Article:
Author's Note: The following brief segment was written and presented to the RM gaming society around the time when the Rolemaster Companion VII was released to the public. It does not take into consideration the new rules for learning skills (Everyman, Occupational, and Lifestyle) that were presented in the new RMSS. Neither does it address the fact that the Directed Weapons Master background option no longer carries any direct disadvantage in the new Talent Law. While it is true that this article is written from an RM2 perspective, it is still felt by the author that it is still worthwhile material for the new RMSS. With some tweaking (as is expected and encouraged), it may still provide useful options for improving the fare of the Fighter profession. It should also be noted that the abilities/charts presented in this segment are also very useful when given to the more intelligent/deadly creatures (Orcs, Trolls, intelligent Undead/Demons, and extra-planar races). With this in mind, please enjoy!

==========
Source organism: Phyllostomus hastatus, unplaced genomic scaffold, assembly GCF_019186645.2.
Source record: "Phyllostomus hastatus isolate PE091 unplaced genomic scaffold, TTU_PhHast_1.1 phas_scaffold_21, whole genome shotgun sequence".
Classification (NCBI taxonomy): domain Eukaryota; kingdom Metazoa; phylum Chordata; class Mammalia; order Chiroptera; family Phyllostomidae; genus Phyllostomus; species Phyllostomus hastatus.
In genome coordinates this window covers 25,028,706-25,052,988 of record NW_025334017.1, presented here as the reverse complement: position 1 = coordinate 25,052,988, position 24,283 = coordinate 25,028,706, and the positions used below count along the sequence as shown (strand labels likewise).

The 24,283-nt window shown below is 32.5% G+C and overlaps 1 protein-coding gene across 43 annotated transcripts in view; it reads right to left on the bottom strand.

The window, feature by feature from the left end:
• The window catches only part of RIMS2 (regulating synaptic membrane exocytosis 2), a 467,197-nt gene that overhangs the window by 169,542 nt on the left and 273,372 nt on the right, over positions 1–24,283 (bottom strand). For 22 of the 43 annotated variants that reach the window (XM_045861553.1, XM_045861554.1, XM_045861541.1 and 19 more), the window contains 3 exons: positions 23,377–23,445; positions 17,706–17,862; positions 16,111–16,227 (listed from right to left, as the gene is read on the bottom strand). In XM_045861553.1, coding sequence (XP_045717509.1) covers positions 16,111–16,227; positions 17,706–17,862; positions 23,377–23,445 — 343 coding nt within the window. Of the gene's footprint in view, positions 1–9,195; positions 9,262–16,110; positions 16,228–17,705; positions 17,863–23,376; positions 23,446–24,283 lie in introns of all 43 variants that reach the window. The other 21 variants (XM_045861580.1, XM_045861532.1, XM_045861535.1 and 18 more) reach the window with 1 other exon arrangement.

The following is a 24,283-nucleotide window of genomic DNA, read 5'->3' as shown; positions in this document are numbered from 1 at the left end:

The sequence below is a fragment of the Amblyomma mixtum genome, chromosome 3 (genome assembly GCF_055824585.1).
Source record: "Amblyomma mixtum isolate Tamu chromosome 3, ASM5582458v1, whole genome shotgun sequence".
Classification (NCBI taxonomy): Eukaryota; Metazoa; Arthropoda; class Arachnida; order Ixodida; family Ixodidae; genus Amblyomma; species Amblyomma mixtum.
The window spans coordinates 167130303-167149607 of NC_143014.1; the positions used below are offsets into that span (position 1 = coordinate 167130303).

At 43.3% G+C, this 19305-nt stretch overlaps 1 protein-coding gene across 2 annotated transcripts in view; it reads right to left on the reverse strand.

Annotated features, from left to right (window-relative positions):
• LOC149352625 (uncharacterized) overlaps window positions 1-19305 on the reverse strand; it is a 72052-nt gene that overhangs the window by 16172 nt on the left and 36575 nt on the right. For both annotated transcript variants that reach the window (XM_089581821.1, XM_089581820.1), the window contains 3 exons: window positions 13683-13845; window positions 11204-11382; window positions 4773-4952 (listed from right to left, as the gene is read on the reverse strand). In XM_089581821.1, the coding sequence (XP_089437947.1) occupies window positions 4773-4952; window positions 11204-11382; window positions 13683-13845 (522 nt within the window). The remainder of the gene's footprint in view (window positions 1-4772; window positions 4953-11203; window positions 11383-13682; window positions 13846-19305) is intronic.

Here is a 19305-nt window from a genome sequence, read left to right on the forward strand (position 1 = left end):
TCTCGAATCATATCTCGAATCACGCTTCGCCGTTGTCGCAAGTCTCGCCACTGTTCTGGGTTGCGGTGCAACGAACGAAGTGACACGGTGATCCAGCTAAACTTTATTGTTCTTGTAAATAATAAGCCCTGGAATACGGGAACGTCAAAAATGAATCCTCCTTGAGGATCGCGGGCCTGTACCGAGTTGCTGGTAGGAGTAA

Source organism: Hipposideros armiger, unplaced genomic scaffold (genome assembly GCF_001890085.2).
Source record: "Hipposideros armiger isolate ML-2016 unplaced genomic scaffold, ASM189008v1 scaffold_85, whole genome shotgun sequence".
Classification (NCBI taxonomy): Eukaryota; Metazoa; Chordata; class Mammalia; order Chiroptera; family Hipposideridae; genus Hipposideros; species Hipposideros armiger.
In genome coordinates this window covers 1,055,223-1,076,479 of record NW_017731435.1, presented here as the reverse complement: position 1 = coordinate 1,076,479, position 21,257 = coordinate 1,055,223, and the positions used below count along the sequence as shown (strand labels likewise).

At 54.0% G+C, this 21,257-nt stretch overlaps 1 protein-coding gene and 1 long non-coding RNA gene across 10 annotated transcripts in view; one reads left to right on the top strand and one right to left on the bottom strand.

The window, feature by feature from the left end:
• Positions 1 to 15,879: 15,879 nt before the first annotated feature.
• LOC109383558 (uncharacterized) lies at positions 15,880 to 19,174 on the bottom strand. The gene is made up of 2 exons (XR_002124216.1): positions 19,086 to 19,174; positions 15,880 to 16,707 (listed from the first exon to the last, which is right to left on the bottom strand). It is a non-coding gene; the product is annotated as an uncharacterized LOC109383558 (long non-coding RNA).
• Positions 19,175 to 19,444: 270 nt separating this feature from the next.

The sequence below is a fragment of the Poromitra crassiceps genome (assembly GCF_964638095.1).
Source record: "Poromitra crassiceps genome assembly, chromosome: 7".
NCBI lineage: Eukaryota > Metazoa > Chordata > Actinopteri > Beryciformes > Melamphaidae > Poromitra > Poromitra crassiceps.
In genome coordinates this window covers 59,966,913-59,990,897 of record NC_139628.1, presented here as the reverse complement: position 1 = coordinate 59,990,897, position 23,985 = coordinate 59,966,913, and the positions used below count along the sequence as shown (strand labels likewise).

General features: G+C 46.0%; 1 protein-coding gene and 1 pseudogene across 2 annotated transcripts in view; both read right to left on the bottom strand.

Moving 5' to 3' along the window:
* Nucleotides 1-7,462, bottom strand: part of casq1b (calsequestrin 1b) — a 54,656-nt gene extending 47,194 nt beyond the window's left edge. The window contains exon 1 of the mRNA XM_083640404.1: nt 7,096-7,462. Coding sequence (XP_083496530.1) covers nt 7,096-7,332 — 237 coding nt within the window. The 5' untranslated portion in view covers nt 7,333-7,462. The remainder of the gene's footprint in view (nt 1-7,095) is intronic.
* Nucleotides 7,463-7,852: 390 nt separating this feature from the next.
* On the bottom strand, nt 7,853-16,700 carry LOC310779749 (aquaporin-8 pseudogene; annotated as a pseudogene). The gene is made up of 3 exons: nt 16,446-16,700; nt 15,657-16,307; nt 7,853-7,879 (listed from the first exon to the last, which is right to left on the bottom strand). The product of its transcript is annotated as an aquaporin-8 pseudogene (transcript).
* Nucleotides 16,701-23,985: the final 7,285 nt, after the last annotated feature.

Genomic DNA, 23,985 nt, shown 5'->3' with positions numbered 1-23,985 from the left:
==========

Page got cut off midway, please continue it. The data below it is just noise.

For those of you who may have read through the supplemental materials in ICE's Rolemaster Companions IVII you will have undoubtedly found and been disappointed by the large amount of leeway now given to the spell-using classes. The semi-spell-users are encouraged to take an additional two to three base lists to add on to their "meager" stockpile of lists. With the introduction of the High Warrior Monk non-spell-user class, there is little reason to play any warrior-type class except for the thief. The High Warrior Monk has the ability to perfect the art of Adrenal Defense to a style most dream of, and the all-around awareness that she has with an OB of "x" allows her to defend against all incoming attacks and strike back at them in one round. Combine with this the various Adrenal Moves, Oriental Companion's Ki abilities that the many Monk classes have the advantage of learning, and the occasional magic item that she may acquire (GM forbid!), the rest of the fighting classes can only sit back in stupefaction. Yet I am not arguing that the High Warrior Monk class should be penalized (after all, look at their skill costs for non-combat resolution rollshey, Bruce Lee, don't get on that horse, you'll only hurt yourself), or that they should be excluded altogether (they happen to be my favorite class), but that some of the respect should be given back to the original heroes of lore and yesteryear, the Fighters.